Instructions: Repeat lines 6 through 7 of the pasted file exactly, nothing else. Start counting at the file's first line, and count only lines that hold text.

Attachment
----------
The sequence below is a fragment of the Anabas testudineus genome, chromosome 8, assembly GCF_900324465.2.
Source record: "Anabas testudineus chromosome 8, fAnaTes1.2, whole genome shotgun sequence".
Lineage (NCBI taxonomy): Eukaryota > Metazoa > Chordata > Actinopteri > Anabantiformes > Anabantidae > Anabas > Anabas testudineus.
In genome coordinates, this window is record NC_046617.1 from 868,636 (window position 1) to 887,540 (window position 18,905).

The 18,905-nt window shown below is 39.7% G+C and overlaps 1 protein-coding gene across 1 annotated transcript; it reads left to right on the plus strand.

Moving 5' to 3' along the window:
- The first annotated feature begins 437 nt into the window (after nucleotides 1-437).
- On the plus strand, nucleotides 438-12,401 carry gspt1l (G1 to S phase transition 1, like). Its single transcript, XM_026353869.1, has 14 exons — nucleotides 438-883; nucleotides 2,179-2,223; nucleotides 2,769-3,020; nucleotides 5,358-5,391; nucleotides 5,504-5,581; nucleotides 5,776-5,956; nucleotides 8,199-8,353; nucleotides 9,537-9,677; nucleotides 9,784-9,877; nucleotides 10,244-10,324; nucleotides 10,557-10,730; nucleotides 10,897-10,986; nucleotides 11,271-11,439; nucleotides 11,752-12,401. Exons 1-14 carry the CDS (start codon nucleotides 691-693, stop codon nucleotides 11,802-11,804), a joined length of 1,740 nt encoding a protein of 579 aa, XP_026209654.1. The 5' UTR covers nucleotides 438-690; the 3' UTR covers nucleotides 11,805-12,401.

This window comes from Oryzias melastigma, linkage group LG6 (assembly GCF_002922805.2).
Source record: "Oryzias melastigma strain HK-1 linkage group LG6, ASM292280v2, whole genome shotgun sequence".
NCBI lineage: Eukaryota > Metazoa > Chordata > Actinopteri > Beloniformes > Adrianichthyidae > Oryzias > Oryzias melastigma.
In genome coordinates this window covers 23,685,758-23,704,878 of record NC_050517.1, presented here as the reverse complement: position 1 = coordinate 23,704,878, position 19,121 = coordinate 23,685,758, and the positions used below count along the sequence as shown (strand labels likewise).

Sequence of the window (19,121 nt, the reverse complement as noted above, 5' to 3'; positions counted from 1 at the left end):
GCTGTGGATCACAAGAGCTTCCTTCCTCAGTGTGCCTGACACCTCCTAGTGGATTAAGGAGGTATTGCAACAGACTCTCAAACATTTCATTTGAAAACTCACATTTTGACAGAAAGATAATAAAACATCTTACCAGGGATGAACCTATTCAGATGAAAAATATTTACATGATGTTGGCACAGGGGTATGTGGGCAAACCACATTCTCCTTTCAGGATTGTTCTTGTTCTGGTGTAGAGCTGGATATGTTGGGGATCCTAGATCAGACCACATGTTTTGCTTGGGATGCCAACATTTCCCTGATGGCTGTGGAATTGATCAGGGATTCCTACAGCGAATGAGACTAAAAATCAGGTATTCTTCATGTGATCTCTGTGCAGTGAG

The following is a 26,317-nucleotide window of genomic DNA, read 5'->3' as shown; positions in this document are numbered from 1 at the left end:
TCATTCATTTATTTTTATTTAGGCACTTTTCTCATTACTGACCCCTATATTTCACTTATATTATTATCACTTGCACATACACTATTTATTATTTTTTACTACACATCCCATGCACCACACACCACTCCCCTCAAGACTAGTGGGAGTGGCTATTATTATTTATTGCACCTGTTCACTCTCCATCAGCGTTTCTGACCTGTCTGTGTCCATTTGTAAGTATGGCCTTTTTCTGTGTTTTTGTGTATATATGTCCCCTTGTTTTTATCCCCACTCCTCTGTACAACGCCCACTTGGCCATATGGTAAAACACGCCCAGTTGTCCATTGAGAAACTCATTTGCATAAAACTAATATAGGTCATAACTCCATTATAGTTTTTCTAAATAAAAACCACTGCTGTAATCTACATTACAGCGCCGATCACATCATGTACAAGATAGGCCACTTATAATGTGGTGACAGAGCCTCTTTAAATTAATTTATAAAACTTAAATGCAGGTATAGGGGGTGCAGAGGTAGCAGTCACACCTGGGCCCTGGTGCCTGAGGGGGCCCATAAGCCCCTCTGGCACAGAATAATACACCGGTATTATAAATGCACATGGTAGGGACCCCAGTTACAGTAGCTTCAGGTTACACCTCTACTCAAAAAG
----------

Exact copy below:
Moving 5' to 3' along the window:
- The first annotated feature begins 437 nt into the window (after nucleotides 1-437).